Ford teams with Stanford, MIT to research automated driving

WASHINGTON Wed Jan 22, 2014 1:44pm EST

A Ford logo is seen on the grill of a 2015 F-150 truck outside the New York Stock Exchange in the Manhattan borough of New York, January 13, 2014. REUTERS/Lucas Jackson

A Ford logo is seen on the grill of a 2015 F-150 truck outside the New York Stock Exchange in the Manhattan borough of New York, January 13, 2014.

Credit: Reuters/Lucas Jackson

Related Topics

WASHINGTON (Reuters) - Ford Motor Co said on Wednesday it is joining with two top U.S. universities to launch research into automated driving technology.

The automaker said it will work with Stanford University and the Massachusetts Institute of Technology (MIT) on the "technical challenges" facing autonomous vehicles, which use automated systems to take over some driving functions.

Mark Fields, Ford's chief operating officer, made the announcement at the opening of the annual Washington Auto Show, where the company showed off its automated Ford Fusion Hybrid research car.

"In the long term, we see a future of connected cars that communicate with each other and with the world around them to improve safety, reduce traffic congestion and achieve major environmental benefits," Fields said. "It is likely to bring fully autonomous navigation and parking."

The research car, Fields said, can operate on its own with the supervision of a driver. Loaded with technology that operates much like a bat or dolphin using sound waves, the car can sense moving objects including pedestrians, cars and animals.

Ford said the MIT research will focus on ways to predict the actions of other vehicles and pedestrians, which would enable to vehicle to plan a safe path avoiding those objects.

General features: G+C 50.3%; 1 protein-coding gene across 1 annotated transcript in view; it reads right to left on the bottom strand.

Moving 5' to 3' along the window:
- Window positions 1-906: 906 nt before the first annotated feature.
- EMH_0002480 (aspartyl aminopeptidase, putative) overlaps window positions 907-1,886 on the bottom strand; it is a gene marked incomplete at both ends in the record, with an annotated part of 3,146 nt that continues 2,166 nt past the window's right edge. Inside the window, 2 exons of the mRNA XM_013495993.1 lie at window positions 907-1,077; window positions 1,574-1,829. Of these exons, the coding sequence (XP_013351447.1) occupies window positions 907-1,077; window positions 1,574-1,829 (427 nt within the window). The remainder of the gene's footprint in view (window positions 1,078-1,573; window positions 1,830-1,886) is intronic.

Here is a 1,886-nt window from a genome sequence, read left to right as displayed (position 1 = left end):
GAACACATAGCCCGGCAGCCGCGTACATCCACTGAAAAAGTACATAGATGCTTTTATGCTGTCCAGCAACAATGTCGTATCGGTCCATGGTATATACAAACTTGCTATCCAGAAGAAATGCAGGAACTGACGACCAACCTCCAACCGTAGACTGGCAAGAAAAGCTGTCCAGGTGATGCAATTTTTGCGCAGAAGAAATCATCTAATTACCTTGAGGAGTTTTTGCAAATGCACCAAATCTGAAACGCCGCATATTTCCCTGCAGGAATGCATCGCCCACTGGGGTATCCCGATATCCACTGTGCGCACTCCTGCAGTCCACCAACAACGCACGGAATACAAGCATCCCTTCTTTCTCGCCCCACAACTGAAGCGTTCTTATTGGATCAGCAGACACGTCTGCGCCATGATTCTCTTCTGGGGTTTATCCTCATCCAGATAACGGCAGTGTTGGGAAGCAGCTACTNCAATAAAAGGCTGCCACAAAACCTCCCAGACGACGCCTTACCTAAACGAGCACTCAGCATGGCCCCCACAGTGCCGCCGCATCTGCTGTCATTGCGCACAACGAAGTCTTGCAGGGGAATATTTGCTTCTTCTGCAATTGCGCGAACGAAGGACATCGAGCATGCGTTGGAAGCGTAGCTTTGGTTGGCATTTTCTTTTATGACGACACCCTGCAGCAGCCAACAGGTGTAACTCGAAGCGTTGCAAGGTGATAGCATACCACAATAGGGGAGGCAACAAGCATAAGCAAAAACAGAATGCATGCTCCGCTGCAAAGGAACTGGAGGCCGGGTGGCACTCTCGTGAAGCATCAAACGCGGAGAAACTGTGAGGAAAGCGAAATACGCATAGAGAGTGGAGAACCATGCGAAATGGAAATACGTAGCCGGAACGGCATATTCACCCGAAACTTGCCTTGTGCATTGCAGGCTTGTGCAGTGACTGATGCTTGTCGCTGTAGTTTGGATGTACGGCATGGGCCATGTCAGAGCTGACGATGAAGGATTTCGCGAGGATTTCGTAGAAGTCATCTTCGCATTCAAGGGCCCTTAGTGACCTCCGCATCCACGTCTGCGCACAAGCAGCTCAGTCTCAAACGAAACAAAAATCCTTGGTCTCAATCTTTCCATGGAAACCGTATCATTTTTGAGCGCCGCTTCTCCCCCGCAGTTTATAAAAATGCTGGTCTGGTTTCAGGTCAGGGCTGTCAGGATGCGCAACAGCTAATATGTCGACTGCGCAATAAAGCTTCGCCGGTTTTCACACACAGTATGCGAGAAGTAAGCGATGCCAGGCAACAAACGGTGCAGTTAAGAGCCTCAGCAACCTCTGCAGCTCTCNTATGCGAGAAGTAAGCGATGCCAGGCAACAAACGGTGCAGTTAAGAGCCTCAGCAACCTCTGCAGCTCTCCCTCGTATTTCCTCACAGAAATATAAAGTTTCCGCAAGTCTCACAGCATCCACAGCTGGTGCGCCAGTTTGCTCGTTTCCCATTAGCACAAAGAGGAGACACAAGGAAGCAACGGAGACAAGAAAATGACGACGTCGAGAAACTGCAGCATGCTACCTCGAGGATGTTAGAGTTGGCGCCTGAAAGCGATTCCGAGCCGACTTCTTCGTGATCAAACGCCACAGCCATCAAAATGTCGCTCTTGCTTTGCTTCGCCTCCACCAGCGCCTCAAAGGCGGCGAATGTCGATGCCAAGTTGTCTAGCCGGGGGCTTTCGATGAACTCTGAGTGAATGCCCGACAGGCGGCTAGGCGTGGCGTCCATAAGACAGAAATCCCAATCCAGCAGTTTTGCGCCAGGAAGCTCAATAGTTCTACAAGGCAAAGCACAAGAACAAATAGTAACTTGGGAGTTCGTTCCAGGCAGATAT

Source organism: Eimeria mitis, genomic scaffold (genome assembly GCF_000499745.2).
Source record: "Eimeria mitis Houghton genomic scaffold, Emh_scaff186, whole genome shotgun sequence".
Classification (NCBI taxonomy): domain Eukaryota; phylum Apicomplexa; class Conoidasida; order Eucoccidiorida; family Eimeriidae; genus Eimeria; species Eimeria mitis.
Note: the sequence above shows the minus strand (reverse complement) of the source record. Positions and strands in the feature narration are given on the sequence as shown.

The Stanford research will explore how a vehicle might maneuver to allow sensors to "see" around obstructions.

The research is aimed at providing the vehicle with human-like common sense on the road to make driving safer.

"Drivers are good at using the cues around them to predict what will happen next and they know that what you can't see is often as important as what you can see. Our goal in working with MIT and Stanford is to bring a similar type of intuition to the vehicle," said Greg Stevens, Ford's global manager for research in driver assistance and active safety.

The company did not disclose how much money it is spending the research.

Ford predicts that fully automated driving, alternative fuel vehicles and vehicle-to-vehicle communications will be a huge part of transportation's future, and said it is investing in technologies, business models and partnerships to get there by 2025.

"Our goal is to offer a level of technology in which a driver is still in control and still able to enjoy the driving experience, but in a better, safer and more efficient way," Fields said.

Ford shares were up 0.7 percent at $16.53 in afternoon trading on the New York Stock Exchange.

(Reporting by Elvina Nawaguna; Editing by Ros Krasny, Chris Reese and Steve Orlofsky)

FILED UNDER:
We welcome comments that advance the story through relevant opinion, anecdotes, links and data. If you see a comment that you believe is irrelevant or inappropriate, you can flag it to our editors by using the report abuse links. Views expressed in the comments do not represent those of Reuters. For more information on our comment policy, see http://blogs.reuters.com/fulldisclosure/2010/09/27/toward-a-more-thoughtful-conversation-on-stories/
Comments (1)
morbas wrote:
Looing forward to cognitive common sense auto piloting vehicles. Is that the Ford team objective or just a (my) miss-interpretation of the article biased by theories of J.Hawkins ‘On Intelligence’? I have concerns with a MIT approach as technically compute intensive AI rather than using cognitive intelligence. Little if any is discussed on teaching the machine via experience(s).
Just my two cents.

Jan 22, 2014 10:52pm EST  --  Report as abuse
This discussion is now closed. We welcome comments on our articles for a limited period after their publication.